Speech Therapy
In Hospitals

My dream job while I was in grad school was to do speech therapy in hospitals. It was why I studied speech pathology in the first place! There are many pros for doing speech therapy in hospitals and I will share them with you. Of course, there are some cons as well.

Due to life changes and relocation, I no longer work in hospitals. Read below to learn about my experiences. 

Since all of my hospital jobs combined inpatient acute care, inpatient rehab, and outpatient rehab...I will group them together here. 

Speech Therapy In Hospitals: Pros

1. Every day is new                                                                  

Working in hospitals, especially acute care, is exciting. Every morning brings a list of new patients and cases. In acute care, patients stay just a few days. You have to review medical records, assess patients, write reports, create recommendations, etc...

For some one who gets tired of routine like me, this is a HUGE pro. 

2. Dysphagia                                                                            

Liking dysphagia is a must. You will see a lot of it! Personally, I enjoy working with patients who have dysphagia. I love doing swallow studies, reviewing the results, and creating a plan. It is analytical and naturally medically based. Of course, you need to consider a patient's quality of life as well.

Eating and swallowing food is a basic need of life but it also brings a person comfort and opportunities for socialization. Therefore, helping someone to be able to eat safely is very rewarding.

3. Less paperwork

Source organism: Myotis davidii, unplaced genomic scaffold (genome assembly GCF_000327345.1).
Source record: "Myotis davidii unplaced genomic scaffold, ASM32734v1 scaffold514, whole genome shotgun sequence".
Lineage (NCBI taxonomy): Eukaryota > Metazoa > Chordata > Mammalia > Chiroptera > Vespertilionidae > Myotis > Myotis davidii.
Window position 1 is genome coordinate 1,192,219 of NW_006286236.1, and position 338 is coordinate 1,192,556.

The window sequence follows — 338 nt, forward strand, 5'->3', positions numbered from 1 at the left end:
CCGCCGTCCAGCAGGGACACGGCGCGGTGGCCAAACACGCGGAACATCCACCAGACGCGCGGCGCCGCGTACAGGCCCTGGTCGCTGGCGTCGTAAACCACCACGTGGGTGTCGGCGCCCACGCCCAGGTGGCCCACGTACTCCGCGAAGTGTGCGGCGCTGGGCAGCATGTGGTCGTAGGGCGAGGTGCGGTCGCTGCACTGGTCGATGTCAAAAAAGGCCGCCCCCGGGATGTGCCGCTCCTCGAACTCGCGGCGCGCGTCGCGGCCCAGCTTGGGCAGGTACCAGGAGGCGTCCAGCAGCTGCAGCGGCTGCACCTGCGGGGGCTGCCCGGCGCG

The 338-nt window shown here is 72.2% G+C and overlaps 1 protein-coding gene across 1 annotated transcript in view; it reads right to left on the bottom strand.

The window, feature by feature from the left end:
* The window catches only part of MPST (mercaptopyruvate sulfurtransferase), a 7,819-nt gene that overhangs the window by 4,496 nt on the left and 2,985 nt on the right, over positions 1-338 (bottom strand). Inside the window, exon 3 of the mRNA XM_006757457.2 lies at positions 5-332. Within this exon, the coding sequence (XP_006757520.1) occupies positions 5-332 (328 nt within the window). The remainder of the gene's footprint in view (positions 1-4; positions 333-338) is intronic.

By default, speech therapy in hospitals require less paperwork than other settings. Reports and progress notes must be done quickly and concisely. Just a quick paragraph. I LOVE this, well, because I hate paperwork. 

4. Productivity is less of an issue                                            

For acute care, productivity is less of an issue.  I NEVER had difficulty with high productivity demands while working in acute care, inpatient rehab, or even in an outpatient rehab setting. However, this could have been luck. I have worked at wonderful places.

To warn you, I have had colleagues who said they had to clock out if a patient did not show in outpatient rehab.

5. Hours/schedule (in acute care)                                            

When working in hospitals, I worked 7:30-4:00. This was an ideal schedule for me. I like to start my day off early and end early. Some outpatient rehab facilities may have later hours. 

6. Interesting assessment and treatment         

I have always been very interested in aphasia, apraxia, cognitive communication disorders, dysarthria, and dysphagia. While doing speech therapy in hospitals, you get to assess many new patients. Each one is unique and I find this very interesting and motivating. 

7. Patient and family education                                                

In acute care, patients stay about 2-3 days. In outpatient rehab, insurance sometimes only covers a few sessions. Therefore, your time with patients is limited. This is a con; however, the most effective and helpful "therapy" is good patient and family education  I enjoy this! So it is a pro or a "silver lining!"

Speech Therapy In Hospitals: Cons

1. Working weekends and holidays (evening hours for some outpatient facilities)                                                        

This one speaks for itself! I didn't mind working weekends and holidays as much before (the pay is great!), but with my growing family, it is really a deal breaker.  I need weekends to be family time. Holidays, especially when you have your own children, is precious. After school hours isn't an option at this point for me.                                                             

2. Insurance and Medicare                                                          

Dealing with insurance companies can be FRUSTRATING to say the least. Many patients who truly need speech therapy are denied due to insurance policies. It is just heart breaking. Also, meeting Medicare minutes puts a lot of pressure on patients and therapists. 

3. Limited therapy sessions                                                    

As I mentioned before, inpatient stays are short. Insurance companies may severely limit the number of outpatient therapy visits. Progress can be limited and slow due to these factors. 

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